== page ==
The Bartlett


Fit for the future

Tackling the UK government's four Grand Challenges requires governance structures able to cope with uncertainty over the next three decades.

Graphically designed image with a yellow background and text reading 'fit for the future' in block capitals
It’s been two years since the UK’s Industrial Strategy set out four Grand Challenges: artificial intelligence and data, ageing society, clean growth and the future of mobility. During the first half of 2019, I was seconded to the Grand Challenges team, but it is only recently that I noticed the small print on the cover of the strategy white paper – under the main title it states: ‘Building a Britain fit for the future’. Those who have expertise in design and construction contracts will be alarmed by the word ‘fit’. Consultants and contractors are likely to step away from projects, independent of size, if the contract includes this clause, whether it's a 117-kilometre South-east railway line (Crossrail) or a low-cost rural footbridge in Hull.

Contractors would usually agree to deliver a ‘fit for purpose’ engineering project, by meeting the employer’s demands and design specifications. But a legal obligation to deliver a project that is fit for purpose when completed is a tough commitment. How can the government deliver such an ambitious plan? What governance structures need to be in place to address the Grand Challenges? Given the 30-year-plus year span of the strategy, how will these processes evolve and be optimised to remain fit for the future?

The Grand Challenges programme has developed and grown across government over the past two years and new layers of governance are evolving. To ensure they are optimised for programme delivery, I spent six months working with the team to evaluate where improvements could be made to ensure programme governance is used effectively to streamline and support decision-making. 

Recent research suggests that, to successfully deliver policies to meet the Grand Challenges, new governance structures within the public sector are needed. A report by the UCL Institute for Innovation and Public Purpose (IIPP) emphasises that these governance forms should enable cross-sectoral and cross-institutional co-ordination. Over a 30-year-plus timeline, it is unlikely that the government structure will remain unchanged. That is why a certain degree of flexibility and adaptability is required. Academic literature asserts that where technological and market uncertainty is very high, organisations are better off adopting governance forms that are reversible and involve a low level of commitment. When uncertainty has decreased, then organisations can shift towards governance forms that are less reversible and more hierarchical. 

It is this approach that the team took to support delivery of the Grand Challenges across government. Having a central team based in the Department for Business Energy and Industrial Strategy in the role of asset orchestrator, set the pace for these developments. This role involves identifying the critical assets and investing in them, and then developing a governance form along with a means for their effective use. The team displayed astute decision-making and entrepreneurial capacity by optimising the configuration of the governance forms of the Grand Challenges programme.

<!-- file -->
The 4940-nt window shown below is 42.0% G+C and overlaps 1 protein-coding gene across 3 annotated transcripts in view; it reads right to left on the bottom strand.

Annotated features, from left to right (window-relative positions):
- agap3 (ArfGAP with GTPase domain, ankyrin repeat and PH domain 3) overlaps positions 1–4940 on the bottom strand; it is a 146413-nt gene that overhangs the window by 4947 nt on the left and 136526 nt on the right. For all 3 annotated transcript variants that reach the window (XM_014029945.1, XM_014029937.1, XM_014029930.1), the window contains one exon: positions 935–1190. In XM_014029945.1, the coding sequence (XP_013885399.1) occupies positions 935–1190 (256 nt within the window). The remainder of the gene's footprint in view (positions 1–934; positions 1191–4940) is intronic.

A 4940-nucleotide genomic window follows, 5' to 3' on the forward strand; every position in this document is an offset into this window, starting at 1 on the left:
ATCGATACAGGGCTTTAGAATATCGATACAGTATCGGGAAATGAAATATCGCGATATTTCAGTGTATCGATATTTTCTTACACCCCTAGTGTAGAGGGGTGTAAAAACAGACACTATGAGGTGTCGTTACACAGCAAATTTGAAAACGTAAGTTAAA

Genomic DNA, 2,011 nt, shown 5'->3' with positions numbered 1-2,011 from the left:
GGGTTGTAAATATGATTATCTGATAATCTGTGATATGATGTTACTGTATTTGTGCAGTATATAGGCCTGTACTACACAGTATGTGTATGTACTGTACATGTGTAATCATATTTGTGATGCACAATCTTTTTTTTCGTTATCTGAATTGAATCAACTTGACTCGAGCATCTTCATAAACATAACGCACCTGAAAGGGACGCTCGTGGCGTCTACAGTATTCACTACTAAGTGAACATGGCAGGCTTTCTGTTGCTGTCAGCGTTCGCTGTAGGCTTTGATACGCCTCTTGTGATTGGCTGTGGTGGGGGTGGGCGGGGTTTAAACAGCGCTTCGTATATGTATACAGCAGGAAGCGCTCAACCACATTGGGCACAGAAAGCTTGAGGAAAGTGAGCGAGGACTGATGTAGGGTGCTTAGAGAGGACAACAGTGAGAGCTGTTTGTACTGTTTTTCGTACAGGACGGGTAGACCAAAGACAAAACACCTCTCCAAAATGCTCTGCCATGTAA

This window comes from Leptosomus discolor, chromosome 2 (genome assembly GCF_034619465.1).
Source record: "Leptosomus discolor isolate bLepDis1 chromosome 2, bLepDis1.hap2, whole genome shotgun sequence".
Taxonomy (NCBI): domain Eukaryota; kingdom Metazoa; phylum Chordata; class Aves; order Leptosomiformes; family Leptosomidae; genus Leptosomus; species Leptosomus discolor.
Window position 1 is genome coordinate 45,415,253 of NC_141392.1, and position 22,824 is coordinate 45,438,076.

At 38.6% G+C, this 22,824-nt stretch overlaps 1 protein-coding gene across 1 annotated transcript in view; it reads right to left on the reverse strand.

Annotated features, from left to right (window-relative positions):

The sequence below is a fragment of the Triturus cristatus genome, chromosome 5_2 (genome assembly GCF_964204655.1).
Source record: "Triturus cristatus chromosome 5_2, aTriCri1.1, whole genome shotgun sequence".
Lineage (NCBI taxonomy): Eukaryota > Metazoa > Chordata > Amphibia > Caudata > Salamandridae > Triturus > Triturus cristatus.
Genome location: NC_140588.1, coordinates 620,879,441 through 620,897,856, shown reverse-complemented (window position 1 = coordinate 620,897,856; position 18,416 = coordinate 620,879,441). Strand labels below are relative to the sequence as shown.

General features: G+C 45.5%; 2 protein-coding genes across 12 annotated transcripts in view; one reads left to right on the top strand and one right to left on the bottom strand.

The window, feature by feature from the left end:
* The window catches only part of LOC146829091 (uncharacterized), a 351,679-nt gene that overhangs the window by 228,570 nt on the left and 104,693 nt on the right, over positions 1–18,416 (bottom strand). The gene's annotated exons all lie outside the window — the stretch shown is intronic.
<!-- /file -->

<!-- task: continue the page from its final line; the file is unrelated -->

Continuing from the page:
The team first initiated discussions within its own department and with cross-governmental departments to identify efficiencies regarding strategic implementation. This resulted in reconfiguration of the existing governance around decision type, instead of hierarchical formation to reach the appropriate actors, such as the Cabinet Office. It then redefined the remit, roles and decision-making abilities of stakeholder boards involved in the programme. It also streamlined interactions with other Industrial Strategy structures internally to enable the possibility for resolution on strategic matters. It established a clear process to engage and seek expertise from non-programme stakeholders, such as UKRI and the Industrial Strategy Council. Finally, it created a Grand Challenges board to provide strategic direction on cross-cutting issues across government. The board would decide how and when to escalate strategic matters through the governance structure, and to oversee the progress of the programme. Ultimately, this governance structure intertwines cross-sectoral and cross-institutional co-ordination effectuating systemic innovation.

When designing such ambitious policy programmes and goals, we need to acknowledge exogenous uncertainty and embrace flexibility. This grants a trade-off between efficiency and effectiveness, yet is necessary for future-proofing and ensuring policy development copes with change of strategic direction. From the outset, the Grand Challenges team shifted away from traditional management functions such as control, supervision, and administration. Instead, the Grand Challenges programme can sustain trade-offs such as flexibility, entrepreneurship, adjustment and adaptation by implementing new combinations and co-alignment of assets. By doing so, it will be able to cope with uncertainty and change and deliver its mission, even if the Grand Challenges alter or evolve in the future.